Next up: a night game at Tulsa, who had a bye this week. The biggest risk for the Cougars is an emotional letdown.
For the first time in five years, the Falcons beat the Utes and did it in Salt Lake City, to boot. It wasn't a fluke, as Air Force had more first downs (20 to 15), total yards (390 to 313) and time of possession (32:51 to 27:09). It was, rather, a product of Utah's injuries from last week. Tommy Grady confirmed that Utah is better with Brian Johnson at quarterback. Without running back Matt Asiata, the Utes could manage only 73 rushing yards. Even more telling, Utah had two chances late from the Falcon one-yard line with 1:09 left, but on third-and-goal a trick play fooled no one, and Air Force then stuffed Daryl Poston to seal the win.
Next up: versus UCLA.
It looked good for the Frogs through three quarters as the former Southwest Conference rivals battled to a 10-10 tie, but the Longhorns scored 17 straight to open the fourth and TCU had no answer. The Horned Frogs managed only 43 rushing yards and 251 total yards.
Next up: at Air Force. The Falcons will be primed for an upset.
The Cowboys gave coach Joe Glenn his best start in five years in Laramie, holding off WAC doormat Utah State, but folks, it wasn't pretty. The hapless Aggies led, in Laramie, until 6:54 remained in the game, when the ‘Pokes took a 25-18 lead. The Aggies then fumbled the ball away at their own 28 on the ensuing possession, and Wyoming put it in the end zone for the clincher. Utah State managed to move the ball down to the Wyoming 1-yard line before time expired, however.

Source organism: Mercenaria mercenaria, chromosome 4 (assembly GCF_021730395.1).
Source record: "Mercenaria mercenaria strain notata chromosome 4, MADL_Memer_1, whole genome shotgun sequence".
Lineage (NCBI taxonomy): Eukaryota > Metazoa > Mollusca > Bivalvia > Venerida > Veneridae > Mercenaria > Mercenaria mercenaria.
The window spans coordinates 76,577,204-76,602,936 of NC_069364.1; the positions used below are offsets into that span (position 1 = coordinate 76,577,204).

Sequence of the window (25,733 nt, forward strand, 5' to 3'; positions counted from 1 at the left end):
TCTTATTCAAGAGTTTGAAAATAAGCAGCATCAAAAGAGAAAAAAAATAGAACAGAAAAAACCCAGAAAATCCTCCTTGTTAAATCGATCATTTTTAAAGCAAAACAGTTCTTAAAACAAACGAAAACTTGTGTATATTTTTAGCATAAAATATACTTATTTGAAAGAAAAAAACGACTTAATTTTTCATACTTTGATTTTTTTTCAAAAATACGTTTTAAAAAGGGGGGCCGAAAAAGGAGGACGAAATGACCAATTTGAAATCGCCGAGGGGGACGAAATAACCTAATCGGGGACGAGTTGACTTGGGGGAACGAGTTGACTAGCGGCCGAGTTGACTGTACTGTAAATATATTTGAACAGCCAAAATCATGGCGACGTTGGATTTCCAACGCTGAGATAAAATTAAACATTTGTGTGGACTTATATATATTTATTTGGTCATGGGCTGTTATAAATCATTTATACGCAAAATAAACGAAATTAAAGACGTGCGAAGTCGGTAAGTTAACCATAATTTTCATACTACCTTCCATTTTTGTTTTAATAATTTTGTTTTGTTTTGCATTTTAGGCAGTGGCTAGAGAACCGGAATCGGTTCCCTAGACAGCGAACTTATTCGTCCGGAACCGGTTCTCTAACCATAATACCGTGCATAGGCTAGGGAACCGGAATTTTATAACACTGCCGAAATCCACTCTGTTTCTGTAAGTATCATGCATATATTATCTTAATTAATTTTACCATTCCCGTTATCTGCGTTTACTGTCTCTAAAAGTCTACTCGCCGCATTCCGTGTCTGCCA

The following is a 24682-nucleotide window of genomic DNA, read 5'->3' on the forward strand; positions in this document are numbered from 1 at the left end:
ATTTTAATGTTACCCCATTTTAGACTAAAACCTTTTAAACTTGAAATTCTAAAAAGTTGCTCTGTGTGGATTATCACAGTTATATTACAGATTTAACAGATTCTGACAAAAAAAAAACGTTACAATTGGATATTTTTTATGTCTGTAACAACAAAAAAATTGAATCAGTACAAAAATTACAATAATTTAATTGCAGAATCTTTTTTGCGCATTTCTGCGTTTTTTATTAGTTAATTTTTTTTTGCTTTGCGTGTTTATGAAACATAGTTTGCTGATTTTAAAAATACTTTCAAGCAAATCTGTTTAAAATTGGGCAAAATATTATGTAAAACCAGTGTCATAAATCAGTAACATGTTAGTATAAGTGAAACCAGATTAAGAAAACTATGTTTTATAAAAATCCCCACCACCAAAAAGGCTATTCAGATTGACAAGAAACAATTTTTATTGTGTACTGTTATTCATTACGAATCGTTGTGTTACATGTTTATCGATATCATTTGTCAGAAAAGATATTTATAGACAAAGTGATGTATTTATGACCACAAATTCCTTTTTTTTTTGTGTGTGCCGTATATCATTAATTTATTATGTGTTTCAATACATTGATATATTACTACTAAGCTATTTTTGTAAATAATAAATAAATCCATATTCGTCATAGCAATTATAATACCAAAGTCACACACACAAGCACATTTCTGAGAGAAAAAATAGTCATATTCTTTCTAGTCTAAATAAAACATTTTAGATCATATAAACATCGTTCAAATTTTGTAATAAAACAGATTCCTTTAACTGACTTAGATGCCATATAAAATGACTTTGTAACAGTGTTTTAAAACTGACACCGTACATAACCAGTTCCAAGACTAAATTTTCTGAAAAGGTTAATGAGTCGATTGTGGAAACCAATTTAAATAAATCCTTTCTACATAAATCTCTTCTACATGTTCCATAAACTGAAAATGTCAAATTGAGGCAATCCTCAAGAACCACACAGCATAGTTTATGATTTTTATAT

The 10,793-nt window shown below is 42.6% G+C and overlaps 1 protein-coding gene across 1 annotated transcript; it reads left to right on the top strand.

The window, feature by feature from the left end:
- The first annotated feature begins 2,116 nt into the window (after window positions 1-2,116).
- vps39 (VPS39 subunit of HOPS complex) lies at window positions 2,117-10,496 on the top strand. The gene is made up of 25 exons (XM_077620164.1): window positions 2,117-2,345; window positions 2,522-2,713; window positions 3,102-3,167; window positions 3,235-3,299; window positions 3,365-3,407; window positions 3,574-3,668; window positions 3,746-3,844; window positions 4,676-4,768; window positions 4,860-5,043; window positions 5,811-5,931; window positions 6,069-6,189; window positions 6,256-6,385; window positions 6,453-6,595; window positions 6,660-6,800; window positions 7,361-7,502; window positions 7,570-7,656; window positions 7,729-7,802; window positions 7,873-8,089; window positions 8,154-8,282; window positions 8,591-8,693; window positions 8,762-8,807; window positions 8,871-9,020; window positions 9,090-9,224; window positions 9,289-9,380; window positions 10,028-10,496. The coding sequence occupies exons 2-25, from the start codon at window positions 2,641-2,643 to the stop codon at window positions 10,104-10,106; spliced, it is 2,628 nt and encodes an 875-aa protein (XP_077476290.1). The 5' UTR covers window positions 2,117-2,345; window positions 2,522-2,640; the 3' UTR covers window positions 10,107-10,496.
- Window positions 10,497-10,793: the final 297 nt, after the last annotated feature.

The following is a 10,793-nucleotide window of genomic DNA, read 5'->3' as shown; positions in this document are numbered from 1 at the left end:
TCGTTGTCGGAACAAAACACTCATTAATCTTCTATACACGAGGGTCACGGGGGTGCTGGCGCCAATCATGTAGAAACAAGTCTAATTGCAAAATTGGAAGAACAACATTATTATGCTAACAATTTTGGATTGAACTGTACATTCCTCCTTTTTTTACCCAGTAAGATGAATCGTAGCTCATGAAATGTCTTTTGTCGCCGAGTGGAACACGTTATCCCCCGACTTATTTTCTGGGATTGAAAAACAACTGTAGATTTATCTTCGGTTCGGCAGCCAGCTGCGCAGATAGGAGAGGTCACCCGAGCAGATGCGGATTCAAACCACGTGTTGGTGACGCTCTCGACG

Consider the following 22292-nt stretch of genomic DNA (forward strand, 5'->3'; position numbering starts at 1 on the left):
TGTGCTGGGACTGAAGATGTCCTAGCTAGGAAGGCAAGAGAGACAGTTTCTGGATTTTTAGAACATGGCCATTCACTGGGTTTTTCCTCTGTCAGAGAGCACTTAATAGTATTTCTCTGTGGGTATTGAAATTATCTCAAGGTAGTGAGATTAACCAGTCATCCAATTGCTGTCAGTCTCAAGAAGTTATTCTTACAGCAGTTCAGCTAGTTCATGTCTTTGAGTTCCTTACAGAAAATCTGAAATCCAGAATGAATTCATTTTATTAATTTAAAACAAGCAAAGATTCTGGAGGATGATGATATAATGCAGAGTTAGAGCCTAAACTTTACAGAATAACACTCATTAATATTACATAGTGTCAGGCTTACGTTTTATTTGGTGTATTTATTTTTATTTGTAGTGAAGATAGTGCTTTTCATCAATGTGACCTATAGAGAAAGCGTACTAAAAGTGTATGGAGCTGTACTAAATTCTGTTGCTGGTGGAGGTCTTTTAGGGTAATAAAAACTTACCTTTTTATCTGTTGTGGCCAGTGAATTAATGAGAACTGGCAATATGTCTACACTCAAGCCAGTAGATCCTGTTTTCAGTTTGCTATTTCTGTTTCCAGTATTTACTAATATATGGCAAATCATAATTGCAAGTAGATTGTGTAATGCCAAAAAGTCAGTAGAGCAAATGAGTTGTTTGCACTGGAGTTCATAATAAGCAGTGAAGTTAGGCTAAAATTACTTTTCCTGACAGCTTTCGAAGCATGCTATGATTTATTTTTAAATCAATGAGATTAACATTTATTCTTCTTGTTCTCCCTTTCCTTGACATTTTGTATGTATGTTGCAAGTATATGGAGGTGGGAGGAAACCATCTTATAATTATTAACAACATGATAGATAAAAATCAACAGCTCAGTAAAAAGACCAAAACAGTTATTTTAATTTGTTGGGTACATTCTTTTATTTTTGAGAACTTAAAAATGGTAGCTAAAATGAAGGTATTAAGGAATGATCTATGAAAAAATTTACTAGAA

Next up: at Boise State, and a real chance for an upset as a good Cowboy team looks for revenge against a Bronco squad that got manhandled in Seattle.
Colorado State 28, #10 Cal 34
Three Caleb Hainie interceptions killed the Rams chances. Maybe the Bears were flat after an emotional win over Tennessee last week, but Colorado State outplayed their guests, rolling up 458 yards of offense to 391, and 22 first downs to 14.
Next up: at Houston.
Last week the Lobos lost a game they dominated every place but on the scoreboard. This week they won such a game. The visiting Aggies rolled up nearly 600 yards of offense and had 30 first downs, but suffered two key turnovers in the fourth quarter, dooming their hopes. New Mexico was no slouch, passing for 342 yards and rushing for 154 more.
Next up: at Arizona, which rebounded from last week's loss to BYU with their annual thumping of I-AA Northern Arizona.
Some games aren't as close as they look. This was not that game. The Rebels led the first half until a Badger field goal on the closing play, then came back to take the lead midway through the fourth quarter, losing only on a long bootleg run with 1:53 remaining. They held Wisconsin to 17 first downs while picking up 15 of their own. The key difference was the Badgers' 210 rushing yards. The Rebels managed only 48. Can UNLV keep it up next week, when a second ranked team comes to Las Vegas?
San Diego State 17, Washington State 45
Washington State passed for over 300 yards. In the first half. Any other questions? After next week's beatdown at Arizona State, the Aztecs host the I-AA Portland State Vikings in what could be one of only two wins this year.
Next up: at Arizona State.